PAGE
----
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Austria and Slovenia: good neighbours with a long history

The winner of this year's best foreign investment award for long-term presence, Rosenbauer, is one of the many examples of successful Austrian investment in Slovenia. Austria has, in fact, been number one foreign investor in Slovenia since independence. According to the latest data published by the Bank of Slovenia, Austria’s share of FDIs in Slovenia exceeds 30 percent: that's more than the combined shares of Switzerland, Germany and the Netherlands, the other three major investor countries.

Slovenian Bureau of Statistics’ figures show that a total of 639 Austrian companies were active in Slovenia last year, employing almost 20,000 people. Their total revenue reached 4.3 billion euros or 5 percent of the total output of companies registered in Slovenia. Austrians are present in practically all market sectors. In terms of car sales, Porsche Slovenija, a part of Porsche Holding, with its seat in Salzburg, is the largest car seller in Slovenia, with sales totaling almost 400 million euros per annum. OMV Slovenija is the second largest petrol trader, with a strong network of gas stations and an annual turnover of 600 million euros. Slovenia's second largest telecommunication company, Si.mobil, is owned by Telekom Austria, and controls around 30 percent of the mobile market. 

Austrians are present in banking (Erste Bank and Bawag) and insurance (Grawe, Merkur, Ergo and Wiener Stadtische). Of course, Austrian investment in manufacturing is also significant; to cite two examples. Boxmark Leather (past winner of one of the Best FDI Awards) is one of the global leaders in upholstery leather, its Slovenian subsidiary contributing to the group's global success both through manufacturing and R&D: with 152 million euros in sales, Boxmark Leather is the 50th largest company in Slovenia. Palfinger is another global leader; the company produces lifting solutions, such as cranes, lifts and platforms, for commercial vehicles. Its Slovenian factory in Maribor has been successful for many years and earns revenue of 84 million euros. Rosenbauer, this year’s recipient of Best FDI Award for long term presence, is another Austrian global niche leader; it develops and produces firefighting equipment and systems; its Slovenian subsidiary produces fire truck components. Leykam Tiskarna received another Best FDI Award for its excellent business results. The company was founded by the Austrian company Leykam, one of the largest web offset printers in Europe. Its value added per employee reached 90,000 euros in 2015.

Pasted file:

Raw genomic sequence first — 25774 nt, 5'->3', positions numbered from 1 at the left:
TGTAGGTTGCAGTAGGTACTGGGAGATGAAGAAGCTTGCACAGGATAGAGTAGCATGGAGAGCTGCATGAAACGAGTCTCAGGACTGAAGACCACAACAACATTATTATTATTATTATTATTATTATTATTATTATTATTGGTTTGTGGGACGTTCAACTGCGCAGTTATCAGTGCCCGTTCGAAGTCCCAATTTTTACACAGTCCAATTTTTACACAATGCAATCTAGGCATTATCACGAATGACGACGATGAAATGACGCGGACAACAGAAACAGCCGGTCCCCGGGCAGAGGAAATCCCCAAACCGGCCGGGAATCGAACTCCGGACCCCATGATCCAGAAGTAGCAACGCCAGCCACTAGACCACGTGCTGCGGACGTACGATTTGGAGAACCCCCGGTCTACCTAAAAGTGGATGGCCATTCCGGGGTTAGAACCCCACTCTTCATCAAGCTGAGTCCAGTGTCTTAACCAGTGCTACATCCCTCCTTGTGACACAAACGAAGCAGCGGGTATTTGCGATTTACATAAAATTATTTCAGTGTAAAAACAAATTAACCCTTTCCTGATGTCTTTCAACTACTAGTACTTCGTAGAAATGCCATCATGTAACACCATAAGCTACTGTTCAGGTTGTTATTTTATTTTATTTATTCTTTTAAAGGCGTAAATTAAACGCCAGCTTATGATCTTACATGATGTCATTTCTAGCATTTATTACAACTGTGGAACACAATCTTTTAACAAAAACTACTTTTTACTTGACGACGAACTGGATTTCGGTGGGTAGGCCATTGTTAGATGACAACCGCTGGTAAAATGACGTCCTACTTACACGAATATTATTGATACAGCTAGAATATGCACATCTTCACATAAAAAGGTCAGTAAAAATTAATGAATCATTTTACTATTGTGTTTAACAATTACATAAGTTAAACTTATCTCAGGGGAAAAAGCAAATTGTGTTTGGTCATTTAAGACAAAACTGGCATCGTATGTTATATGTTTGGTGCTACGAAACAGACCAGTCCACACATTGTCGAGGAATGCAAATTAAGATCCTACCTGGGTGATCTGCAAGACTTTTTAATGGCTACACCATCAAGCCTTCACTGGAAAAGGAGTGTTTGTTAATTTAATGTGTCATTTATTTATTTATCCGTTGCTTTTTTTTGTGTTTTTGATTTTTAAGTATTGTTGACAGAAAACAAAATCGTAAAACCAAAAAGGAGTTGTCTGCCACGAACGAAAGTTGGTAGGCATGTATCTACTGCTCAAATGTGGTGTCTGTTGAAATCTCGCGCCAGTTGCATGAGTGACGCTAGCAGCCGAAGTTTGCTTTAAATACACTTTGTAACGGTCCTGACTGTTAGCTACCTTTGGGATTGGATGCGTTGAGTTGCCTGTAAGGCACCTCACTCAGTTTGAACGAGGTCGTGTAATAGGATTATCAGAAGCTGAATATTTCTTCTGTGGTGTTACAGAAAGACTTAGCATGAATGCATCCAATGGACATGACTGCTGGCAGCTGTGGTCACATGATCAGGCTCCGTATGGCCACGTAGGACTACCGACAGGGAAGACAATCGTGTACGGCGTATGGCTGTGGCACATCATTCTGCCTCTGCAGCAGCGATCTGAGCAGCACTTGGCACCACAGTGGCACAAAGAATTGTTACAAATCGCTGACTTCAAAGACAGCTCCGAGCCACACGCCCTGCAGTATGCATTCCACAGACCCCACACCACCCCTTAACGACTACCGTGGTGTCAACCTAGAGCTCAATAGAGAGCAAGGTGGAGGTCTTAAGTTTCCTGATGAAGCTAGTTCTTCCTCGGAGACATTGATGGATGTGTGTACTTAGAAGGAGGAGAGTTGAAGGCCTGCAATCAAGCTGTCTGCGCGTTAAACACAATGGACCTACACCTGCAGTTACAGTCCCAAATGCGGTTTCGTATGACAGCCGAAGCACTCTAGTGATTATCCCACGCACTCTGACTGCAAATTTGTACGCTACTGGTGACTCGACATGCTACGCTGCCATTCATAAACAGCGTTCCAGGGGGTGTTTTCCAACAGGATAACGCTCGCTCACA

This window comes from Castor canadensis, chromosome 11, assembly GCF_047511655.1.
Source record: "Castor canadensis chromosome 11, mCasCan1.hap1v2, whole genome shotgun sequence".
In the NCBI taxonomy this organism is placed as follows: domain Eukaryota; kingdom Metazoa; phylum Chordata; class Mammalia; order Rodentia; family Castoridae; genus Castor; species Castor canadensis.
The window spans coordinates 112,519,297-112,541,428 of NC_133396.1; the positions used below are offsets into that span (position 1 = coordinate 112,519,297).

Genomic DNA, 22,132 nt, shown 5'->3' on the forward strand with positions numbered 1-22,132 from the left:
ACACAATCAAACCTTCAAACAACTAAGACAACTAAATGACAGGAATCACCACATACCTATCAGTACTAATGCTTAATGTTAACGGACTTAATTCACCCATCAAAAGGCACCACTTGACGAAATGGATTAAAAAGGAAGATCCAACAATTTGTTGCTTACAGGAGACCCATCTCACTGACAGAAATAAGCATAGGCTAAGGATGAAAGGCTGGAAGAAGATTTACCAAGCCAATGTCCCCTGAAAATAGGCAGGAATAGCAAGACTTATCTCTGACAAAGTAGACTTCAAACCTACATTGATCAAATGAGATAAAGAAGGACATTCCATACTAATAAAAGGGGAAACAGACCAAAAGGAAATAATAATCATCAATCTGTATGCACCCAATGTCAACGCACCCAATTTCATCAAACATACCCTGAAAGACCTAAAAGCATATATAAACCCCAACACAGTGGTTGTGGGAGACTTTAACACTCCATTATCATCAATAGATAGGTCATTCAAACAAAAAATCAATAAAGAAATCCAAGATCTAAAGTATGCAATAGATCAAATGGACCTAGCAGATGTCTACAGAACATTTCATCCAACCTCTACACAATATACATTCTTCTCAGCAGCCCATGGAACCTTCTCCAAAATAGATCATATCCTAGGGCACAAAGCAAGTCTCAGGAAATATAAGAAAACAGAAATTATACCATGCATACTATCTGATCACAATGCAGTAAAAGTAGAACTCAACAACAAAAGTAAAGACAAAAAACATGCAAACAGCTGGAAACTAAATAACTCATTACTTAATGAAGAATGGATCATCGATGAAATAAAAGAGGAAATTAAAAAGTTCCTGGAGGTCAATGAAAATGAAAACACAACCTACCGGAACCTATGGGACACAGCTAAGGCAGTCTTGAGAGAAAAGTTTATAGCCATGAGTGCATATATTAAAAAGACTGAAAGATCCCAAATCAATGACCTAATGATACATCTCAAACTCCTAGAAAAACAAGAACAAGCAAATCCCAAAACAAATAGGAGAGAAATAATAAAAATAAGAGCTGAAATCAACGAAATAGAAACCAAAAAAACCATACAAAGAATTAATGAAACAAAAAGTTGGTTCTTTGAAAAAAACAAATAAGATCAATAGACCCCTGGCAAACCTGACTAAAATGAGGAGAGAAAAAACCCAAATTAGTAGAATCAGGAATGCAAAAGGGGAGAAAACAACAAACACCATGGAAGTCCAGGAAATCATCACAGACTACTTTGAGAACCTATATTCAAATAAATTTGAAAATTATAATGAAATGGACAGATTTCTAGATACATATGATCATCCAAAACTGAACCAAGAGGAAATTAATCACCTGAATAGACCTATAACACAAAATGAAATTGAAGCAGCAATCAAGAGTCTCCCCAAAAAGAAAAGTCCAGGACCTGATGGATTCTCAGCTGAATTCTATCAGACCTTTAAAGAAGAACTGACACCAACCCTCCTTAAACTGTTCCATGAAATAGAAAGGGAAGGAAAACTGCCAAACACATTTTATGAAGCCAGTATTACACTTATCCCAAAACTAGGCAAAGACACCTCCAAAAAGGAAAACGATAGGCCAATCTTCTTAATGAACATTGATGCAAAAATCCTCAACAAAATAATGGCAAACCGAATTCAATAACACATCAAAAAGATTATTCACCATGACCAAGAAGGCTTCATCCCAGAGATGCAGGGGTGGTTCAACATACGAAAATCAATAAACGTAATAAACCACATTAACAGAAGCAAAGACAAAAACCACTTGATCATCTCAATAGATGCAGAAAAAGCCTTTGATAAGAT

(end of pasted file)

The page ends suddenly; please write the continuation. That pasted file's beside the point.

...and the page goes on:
Trade between the two neighbours is also significant. Austria’s exports to Slovenia have been growing steadily, reaching 2.7 billion euros last year. That’s only 2.8 percent of total Austrian exports, yet, in relative terms, Slovenia is number one Austrian export market, with a whooping 1,300 euros in exports for every Slovenian. Slovenia’s exports to Austria reached a value of 2 billion euros last year. This figure representing 10 percent of total Slovenian exports, making Austria Slovenia’s third most important market after Germany and Italy.

Obviously, being neighbours represents a solid basis for good economic cooperation, despite the recent Austrian decision to reintroduce border controls with Slovenia. But, the two countries also share a lot of similarities, and, above all, a common history. Slovenia was a part of the Hapsburg Empire for almost a millennium. It’s a long tradition that is reflected in culture and values. For Austrian investors, especially SMEs, Slovenia is a place where they easily fit in, in fact, it’s a natural choice.

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